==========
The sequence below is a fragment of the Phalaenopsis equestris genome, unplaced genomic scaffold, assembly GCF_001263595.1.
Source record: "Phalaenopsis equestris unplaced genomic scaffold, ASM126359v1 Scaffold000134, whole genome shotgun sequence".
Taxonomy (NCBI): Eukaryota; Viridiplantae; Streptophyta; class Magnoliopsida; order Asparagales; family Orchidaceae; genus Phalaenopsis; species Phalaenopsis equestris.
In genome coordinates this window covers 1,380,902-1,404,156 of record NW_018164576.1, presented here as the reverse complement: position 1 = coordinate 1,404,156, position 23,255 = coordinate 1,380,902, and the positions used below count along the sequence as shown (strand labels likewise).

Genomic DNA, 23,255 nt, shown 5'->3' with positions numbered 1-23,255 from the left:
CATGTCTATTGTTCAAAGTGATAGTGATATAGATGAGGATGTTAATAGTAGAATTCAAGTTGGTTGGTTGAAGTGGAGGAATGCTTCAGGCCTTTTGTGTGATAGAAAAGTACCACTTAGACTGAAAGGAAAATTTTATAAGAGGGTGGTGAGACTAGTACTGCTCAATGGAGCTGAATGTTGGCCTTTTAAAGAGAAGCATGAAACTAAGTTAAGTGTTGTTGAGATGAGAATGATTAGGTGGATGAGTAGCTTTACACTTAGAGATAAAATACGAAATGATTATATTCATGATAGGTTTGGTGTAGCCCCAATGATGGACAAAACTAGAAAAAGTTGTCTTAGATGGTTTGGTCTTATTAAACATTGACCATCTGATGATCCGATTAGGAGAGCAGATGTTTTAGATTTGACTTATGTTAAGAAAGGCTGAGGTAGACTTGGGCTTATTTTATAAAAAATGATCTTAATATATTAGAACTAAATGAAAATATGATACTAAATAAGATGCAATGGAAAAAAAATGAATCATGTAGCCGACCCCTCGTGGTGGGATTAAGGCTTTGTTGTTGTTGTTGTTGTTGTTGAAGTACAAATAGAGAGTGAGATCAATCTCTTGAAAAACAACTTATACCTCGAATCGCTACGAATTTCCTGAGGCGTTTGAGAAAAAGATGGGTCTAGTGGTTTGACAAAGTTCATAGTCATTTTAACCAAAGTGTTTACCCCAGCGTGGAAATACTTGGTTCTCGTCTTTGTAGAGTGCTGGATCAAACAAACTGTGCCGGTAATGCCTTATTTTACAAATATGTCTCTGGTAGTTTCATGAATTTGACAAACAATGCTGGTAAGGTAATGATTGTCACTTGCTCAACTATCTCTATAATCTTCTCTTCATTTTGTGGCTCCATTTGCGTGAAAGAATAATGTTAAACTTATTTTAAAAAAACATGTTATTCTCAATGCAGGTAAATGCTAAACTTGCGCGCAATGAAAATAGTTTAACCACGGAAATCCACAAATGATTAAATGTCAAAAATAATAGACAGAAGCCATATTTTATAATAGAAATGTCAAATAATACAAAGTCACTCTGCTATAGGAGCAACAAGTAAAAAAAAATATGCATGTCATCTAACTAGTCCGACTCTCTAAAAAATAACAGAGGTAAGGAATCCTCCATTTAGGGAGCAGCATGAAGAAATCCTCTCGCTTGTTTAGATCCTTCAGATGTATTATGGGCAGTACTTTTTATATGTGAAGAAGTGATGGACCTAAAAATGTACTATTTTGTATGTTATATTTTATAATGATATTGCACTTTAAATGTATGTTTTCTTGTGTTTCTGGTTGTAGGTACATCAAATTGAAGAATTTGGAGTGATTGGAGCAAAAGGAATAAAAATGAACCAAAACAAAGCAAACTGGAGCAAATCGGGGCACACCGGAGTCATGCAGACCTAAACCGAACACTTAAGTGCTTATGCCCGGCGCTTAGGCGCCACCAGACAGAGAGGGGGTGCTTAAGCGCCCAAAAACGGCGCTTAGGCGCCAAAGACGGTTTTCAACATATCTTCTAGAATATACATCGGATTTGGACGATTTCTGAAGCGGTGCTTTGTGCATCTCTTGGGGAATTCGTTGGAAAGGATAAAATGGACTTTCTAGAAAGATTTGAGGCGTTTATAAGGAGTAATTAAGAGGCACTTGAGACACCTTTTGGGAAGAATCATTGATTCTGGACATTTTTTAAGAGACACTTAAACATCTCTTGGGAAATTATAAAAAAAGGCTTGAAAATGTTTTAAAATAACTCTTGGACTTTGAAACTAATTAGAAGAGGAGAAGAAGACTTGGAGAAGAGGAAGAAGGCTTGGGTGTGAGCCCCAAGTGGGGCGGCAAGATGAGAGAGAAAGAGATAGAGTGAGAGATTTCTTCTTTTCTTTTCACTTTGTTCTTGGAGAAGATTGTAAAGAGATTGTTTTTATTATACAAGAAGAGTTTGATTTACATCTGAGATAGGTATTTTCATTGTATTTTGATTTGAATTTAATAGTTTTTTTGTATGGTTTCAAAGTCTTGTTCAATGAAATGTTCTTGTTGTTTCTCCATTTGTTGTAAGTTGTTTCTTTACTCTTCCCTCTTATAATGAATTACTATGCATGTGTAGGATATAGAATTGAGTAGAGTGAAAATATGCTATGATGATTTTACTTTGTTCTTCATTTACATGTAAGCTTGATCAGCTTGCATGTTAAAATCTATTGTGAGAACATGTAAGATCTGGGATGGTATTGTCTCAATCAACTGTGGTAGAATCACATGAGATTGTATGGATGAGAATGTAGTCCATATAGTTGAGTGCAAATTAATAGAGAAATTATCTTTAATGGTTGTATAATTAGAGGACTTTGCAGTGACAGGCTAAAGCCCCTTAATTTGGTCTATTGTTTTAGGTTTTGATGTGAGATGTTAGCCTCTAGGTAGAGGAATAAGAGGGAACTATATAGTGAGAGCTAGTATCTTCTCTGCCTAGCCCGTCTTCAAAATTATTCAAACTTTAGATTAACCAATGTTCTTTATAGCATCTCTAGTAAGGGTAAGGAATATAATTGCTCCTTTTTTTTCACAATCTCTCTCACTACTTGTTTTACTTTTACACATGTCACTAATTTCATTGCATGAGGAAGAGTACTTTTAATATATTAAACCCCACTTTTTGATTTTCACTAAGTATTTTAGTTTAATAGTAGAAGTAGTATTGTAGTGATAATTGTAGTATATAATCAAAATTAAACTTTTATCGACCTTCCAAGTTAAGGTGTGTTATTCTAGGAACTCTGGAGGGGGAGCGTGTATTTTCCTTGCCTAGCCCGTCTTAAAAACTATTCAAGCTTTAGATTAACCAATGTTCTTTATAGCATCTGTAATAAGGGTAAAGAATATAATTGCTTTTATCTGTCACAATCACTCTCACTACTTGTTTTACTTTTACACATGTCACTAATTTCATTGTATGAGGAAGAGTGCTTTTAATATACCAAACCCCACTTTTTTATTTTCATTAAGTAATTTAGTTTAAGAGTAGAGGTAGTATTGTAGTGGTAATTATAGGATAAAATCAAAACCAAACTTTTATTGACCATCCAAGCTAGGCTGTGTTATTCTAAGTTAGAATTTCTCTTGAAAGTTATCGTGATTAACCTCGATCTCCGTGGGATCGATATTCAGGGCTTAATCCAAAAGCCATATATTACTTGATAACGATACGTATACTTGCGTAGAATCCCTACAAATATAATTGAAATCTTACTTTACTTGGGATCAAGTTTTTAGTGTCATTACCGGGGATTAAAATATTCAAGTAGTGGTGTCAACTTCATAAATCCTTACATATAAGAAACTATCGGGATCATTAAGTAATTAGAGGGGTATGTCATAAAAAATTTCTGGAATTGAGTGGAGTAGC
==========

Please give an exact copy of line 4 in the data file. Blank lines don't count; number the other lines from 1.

In genome coordinates this window covers 1,380,902-1,404,156 of record NW_018164576.1, presented here as the reverse complement: position 1 = coordinate 1,404,156, position 23,255 = coordinate 1,380,902, and the positions used below count along the sequence as shown (strand labels likewise).